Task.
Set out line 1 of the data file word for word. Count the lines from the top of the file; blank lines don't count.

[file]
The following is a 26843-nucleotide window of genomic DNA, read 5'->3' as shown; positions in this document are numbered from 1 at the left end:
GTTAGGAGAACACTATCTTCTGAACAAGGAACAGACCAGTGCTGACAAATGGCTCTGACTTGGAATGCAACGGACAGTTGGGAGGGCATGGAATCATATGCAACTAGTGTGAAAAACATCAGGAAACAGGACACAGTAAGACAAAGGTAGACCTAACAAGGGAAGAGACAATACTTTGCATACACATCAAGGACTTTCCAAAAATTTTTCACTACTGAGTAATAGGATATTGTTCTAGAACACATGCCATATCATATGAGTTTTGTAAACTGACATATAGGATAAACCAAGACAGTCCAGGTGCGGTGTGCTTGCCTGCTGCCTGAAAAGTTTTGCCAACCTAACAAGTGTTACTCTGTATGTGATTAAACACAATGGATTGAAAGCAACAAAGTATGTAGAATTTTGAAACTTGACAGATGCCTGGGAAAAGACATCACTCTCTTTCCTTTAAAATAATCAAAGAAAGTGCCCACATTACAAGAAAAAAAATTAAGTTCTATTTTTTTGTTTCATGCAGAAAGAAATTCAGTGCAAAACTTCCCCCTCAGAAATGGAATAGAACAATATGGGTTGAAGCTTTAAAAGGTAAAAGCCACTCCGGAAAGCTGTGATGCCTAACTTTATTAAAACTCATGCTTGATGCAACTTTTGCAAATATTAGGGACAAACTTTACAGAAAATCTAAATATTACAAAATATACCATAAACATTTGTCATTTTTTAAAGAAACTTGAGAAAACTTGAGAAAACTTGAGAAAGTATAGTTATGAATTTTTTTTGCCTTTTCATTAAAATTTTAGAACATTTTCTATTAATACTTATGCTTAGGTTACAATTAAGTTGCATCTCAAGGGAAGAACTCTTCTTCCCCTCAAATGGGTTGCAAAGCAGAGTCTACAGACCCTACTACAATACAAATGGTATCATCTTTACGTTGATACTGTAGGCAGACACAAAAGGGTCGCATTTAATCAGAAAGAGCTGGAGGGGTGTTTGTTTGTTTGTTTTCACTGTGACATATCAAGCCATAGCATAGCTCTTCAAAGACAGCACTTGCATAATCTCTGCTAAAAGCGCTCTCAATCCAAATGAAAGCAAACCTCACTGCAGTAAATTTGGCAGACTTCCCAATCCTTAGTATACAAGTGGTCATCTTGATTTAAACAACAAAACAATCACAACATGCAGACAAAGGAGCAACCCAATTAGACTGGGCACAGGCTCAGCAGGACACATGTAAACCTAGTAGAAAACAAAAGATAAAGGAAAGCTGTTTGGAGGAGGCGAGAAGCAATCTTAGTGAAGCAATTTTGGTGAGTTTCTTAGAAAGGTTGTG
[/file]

The following is a 26843-nucleotide window of genomic DNA, read 5'->3' as shown; positions in this document are numbered from 1 at the left end: